Teens recommend educational apps
Two Montreal teenagers share their top picks for apps that are fun and help with school work
Many parents may worry that their children are wasting time surfing the Internet and playing games online, but there are loads of educational and useful apps for teens who have smartphones and tablets.
Sure it’s possible to spend hours browsing Tumblr, playing World of Warcraft or watching Jenna Marbles videos, but there is no shortage of great Android and iOS apps for the average teen that parents will love, too. Here are a few of the ones we enjoy. Most are connected to schoolwork, but some are just good fun to help pass the time.
MyScript Calculator (Free)
Anyone in advanced high school math knows how ridiculously expensive scientific calculators can be. There are many scientific calculator apps, ranging in quality from utterly useless to absolutely brilliant, but this one has a twist. Instead of punching in numbers using the provided keys, you write out – using your finger or Stylus pen – your equation in the blank space provided. Despite the complications sometimes associated with this type of program, this app is actually quite good at recognizing what you’re writing.
We’ve all heard of the Kindle, the electronic reader that can hold thousands of books. The Kindle app allows you to bypass the e-reader altogether and enjoy content directly on your smartphone or tablet. You’ll need an Amazon account that will allow you to download any e-book you’ve bought straight to the app on your device.
iStudiez Pro ($2.99, Lite version is free, not available on Android)
This agenda app is one of the best ones out there and one of the easiest ways to get organized. IStudiez Pro isn’t free, but the Lite version is, though you’re limited in the number of semesters and courses you can schedule. The app allows you to program classes (as well as when and how regularly you have them) and add assignments that need to be done according to their due dates, even assigning them a priority. iStudiez is also available on the Mac Store for your MacBook. ($9.99)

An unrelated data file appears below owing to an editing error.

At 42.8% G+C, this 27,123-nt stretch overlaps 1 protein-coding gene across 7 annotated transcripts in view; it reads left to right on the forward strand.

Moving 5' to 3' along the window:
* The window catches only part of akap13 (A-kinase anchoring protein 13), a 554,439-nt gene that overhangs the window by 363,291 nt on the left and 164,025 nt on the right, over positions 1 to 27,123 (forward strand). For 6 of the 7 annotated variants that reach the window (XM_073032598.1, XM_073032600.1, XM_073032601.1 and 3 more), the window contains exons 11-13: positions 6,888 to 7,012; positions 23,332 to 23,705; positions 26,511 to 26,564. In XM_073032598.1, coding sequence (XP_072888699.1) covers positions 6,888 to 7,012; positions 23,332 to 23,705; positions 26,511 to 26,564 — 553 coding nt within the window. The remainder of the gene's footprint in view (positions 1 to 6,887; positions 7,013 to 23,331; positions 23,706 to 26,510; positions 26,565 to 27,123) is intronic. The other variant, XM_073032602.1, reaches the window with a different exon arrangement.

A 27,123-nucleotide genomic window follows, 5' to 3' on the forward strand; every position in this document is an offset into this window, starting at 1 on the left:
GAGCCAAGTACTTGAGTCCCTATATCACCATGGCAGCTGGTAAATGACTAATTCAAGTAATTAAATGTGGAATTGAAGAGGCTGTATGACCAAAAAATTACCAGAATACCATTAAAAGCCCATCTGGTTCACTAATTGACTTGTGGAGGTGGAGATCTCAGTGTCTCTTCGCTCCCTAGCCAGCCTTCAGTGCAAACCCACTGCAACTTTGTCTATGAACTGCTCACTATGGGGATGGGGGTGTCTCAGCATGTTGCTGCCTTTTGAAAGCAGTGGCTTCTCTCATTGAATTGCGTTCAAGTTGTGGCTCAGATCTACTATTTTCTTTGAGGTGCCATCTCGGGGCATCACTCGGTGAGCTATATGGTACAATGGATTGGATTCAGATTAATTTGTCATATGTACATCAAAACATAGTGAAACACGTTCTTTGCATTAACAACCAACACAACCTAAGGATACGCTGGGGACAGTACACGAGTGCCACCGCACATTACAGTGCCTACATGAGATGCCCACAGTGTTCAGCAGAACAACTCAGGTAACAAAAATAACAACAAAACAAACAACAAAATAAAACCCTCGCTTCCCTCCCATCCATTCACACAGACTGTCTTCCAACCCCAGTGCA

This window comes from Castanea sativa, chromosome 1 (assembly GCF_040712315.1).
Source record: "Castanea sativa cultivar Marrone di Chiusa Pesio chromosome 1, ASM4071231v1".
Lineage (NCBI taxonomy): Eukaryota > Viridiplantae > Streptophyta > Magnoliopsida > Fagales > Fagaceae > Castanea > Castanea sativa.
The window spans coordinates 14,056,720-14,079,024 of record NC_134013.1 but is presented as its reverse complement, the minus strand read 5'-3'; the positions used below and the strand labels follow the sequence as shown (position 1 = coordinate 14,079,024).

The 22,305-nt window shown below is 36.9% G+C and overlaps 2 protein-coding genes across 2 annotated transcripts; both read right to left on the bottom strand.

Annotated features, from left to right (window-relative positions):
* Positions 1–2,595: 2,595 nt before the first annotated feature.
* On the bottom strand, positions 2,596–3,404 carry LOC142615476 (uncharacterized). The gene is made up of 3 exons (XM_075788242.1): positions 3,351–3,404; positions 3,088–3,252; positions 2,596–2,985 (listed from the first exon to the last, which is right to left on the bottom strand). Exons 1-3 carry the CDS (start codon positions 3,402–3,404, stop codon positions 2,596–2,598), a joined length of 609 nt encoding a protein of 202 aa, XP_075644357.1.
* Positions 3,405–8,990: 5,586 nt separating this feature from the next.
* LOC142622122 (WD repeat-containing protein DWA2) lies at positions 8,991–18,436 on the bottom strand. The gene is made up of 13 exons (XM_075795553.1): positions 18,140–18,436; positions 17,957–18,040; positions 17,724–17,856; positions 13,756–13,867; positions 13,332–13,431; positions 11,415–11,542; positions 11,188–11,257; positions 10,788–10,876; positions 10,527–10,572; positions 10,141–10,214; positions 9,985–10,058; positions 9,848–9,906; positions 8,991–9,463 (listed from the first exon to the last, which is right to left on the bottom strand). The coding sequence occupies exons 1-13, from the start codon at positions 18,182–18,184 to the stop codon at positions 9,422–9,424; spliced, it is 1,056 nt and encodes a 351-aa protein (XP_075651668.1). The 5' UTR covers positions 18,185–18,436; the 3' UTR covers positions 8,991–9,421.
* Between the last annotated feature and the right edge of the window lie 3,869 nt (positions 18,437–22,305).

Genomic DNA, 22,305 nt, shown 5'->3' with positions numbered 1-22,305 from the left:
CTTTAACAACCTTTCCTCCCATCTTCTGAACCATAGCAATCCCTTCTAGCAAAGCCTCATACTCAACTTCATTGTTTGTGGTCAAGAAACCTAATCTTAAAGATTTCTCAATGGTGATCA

Instatube (Free on Android, $1.99 on iOS)
Download content from YouTube, Vimeo, and Dailymotion – like songs or the latest episodes of your favourite TV shows – and store them on your device. You can then play the videos anywhere without having to worry about data usage or Wi-Fi. Also, unlike similar apps, there is no limit to how many items you can download.
Bescherelle: L’Art de conjuguer ($4.99)
Conjugating all those French verbs can be tricky, regardless of whether the language is your mother tongue or one you’ve just started to learn. Not only are there multiple forms possible, there are exceptions to many rules that make French conjugation even more complicated. The Bescherelle app puts every verb and tense right at your fingertips – so much easier than flipping through countless pages.
This social network allows anyone to write, read, share and get feedback on stories, poems and other pieces of writing. Wattpad is available online (at wattpad.com) and on Android and iOS. It is great for people who enjoy writing but may be too self-conscious to share their work with friends or family. Writers have the option of using a pen name and users critique each other’s work. It should be noted that some stories contain explicit content, but there are pieces of writing for every age group and interest. With the app, any stories you download to your reading list can be read later without an Internet connection.
Onavo Extend (Free)
Your parents will love this free app that helps your devices use up to five times less data – by allowing users to send and receive photos and other files at reduced sizes – whether on a cellphone plan or your family’s Wi-Fi. The app also allows you to triple what you can get from a data-roaming plan while travelling. Show your folks what a responsible kid you are by saving money on the family’s cell phone bills. Onavo has another free app called Onavo Protect, which safeguards your information and passwords from unsecure mobile websites.